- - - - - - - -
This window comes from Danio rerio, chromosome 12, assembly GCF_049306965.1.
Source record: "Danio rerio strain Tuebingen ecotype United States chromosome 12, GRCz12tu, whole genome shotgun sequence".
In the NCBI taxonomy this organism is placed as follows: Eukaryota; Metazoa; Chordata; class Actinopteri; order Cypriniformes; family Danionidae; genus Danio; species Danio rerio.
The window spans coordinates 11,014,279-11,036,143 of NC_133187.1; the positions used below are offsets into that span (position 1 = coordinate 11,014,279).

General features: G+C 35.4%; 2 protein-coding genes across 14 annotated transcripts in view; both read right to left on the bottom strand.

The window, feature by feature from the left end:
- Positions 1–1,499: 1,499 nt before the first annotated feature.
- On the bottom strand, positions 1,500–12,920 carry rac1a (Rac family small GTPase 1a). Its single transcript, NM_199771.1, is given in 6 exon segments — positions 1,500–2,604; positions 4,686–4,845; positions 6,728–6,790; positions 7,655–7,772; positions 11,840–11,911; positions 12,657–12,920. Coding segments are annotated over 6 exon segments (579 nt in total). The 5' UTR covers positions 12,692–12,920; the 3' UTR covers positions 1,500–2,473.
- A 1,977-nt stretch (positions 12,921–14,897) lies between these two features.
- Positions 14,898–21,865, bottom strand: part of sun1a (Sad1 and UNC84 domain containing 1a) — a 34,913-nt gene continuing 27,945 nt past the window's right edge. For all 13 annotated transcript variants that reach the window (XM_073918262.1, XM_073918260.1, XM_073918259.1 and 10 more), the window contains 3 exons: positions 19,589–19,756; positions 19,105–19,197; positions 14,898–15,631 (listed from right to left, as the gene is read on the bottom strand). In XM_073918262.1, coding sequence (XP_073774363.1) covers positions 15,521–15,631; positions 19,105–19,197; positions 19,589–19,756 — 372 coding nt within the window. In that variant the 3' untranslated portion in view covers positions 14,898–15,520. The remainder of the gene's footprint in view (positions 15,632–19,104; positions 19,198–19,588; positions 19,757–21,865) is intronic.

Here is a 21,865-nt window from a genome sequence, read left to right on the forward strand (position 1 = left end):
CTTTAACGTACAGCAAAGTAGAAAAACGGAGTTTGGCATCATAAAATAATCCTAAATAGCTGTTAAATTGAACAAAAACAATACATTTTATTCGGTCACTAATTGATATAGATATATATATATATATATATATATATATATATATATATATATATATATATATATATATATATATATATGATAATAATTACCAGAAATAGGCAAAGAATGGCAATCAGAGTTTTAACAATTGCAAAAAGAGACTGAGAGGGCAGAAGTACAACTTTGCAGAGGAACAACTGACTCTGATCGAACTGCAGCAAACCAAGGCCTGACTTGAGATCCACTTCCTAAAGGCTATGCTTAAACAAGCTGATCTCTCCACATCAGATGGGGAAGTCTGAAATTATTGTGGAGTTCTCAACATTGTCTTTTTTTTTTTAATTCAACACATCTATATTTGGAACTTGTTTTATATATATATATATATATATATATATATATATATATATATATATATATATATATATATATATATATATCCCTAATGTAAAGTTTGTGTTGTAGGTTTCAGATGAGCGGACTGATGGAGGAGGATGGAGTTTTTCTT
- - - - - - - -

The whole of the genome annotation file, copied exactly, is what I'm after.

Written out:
This window comes from Danio rerio, chromosome 12, assembly GCF_049306965.1.
Source record: "Danio rerio strain Tuebingen ecotype United States chromosome 12, GRCz12tu, whole genome shotgun sequence".
In the NCBI taxonomy this organism is placed as follows: Eukaryota; Metazoa; Chordata; class Actinopteri; order Cypriniformes; family Danionidae; genus Danio; species Danio rerio.
The window spans coordinates 11,014,279-11,036,143 of NC_133187.1; the positions used below are offsets into that span (position 1 = coordinate 11,014,279).

General features: G+C 35.4%; 2 protein-coding genes across 14 annotated transcripts in view; both read right to left on the bottom strand.

The window, feature by feature from the left end:
- Positions 1–1,499: 1,499 nt before the first annotated feature.
- On the bottom strand, positions 1,500–12,920 carry rac1a (Rac family small GTPase 1a). Its single transcript, NM_199771.1, is given in 6 exon segments — positions 1,500–2,604; positions 4,686–4,845; positions 6,728–6,790; positions 7,655–7,772; positions 11,840–11,911; positions 12,657–12,920. Coding segments are annotated over 6 exon segments (579 nt in total). The 5' UTR covers positions 12,692–12,920; the 3' UTR covers positions 1,500–2,473.
- A 1,977-nt stretch (positions 12,921–14,897) lies between these two features.
- Positions 14,898–21,865, bottom strand: part of sun1a (Sad1 and UNC84 domain containing 1a) — a 34,913-nt gene continuing 27,945 nt past the window's right edge. For all 13 annotated transcript variants that reach the window (XM_073918262.1, XM_073918260.1, XM_073918259.1 and 10 more), the window contains 3 exons: positions 19,589–19,756; positions 19,105–19,197; positions 14,898–15,631 (listed from right to left, as the gene is read on the bottom strand). In XM_073918262.1, coding sequence (XP_073774363.1) covers positions 15,521–15,631; positions 19,105–19,197; positions 19,589–19,756 — 372 coding nt within the window. In that variant the 3' untranslated portion in view covers positions 14,898–15,520. The remainder of the gene's footprint in view (positions 15,632–19,104; positions 19,198–19,588; positions 19,757–21,865) is intronic.

Here is a 21,865-nt window from a genome sequence, read left to right on the forward strand (position 1 = left end):
CTTTAACGTACAGCAAAGTAGAAAAACGGAGTTTGGCATCATAAAATAATCCTAAATAGCTGTTAAATTGAACAAAAACAATACATTTTATTCGGTCACTAATTGATATAGATATATATATATATATATATATATATATATATATATATATATATATATATATATATATATATATATATGATAATAATTACCAGAAATAGGCAAAGAATGGCAATCAGAGTTTTAACAATTGCAAAAAGAGACTGAGAGGGCAGAAGTACAACTTTGCAGAGGAACAACTGACTCTGATCGAACTGCAGCAAACCAAGGCCTGACTTGAGATCCACTTCCTAAAGGCTATGCTTAAACAAGCTGATCTCTCCACATCAGATGGGGAAGTCTGAAATTATTGTGGAGTTCTCAACATTGTCTTTTTTTTTTTAATTCAACACATCTATATTTGGAACTTGTTTTATATATATATATATATATATATATATATATATATATATATATATATATATATATATATATATATATATCCCTAATGTAAAGTTTGTGTTGTAGGTTTCAGATGAGCGGACTGATGGAGGAGGATGGAGTTTTTCTT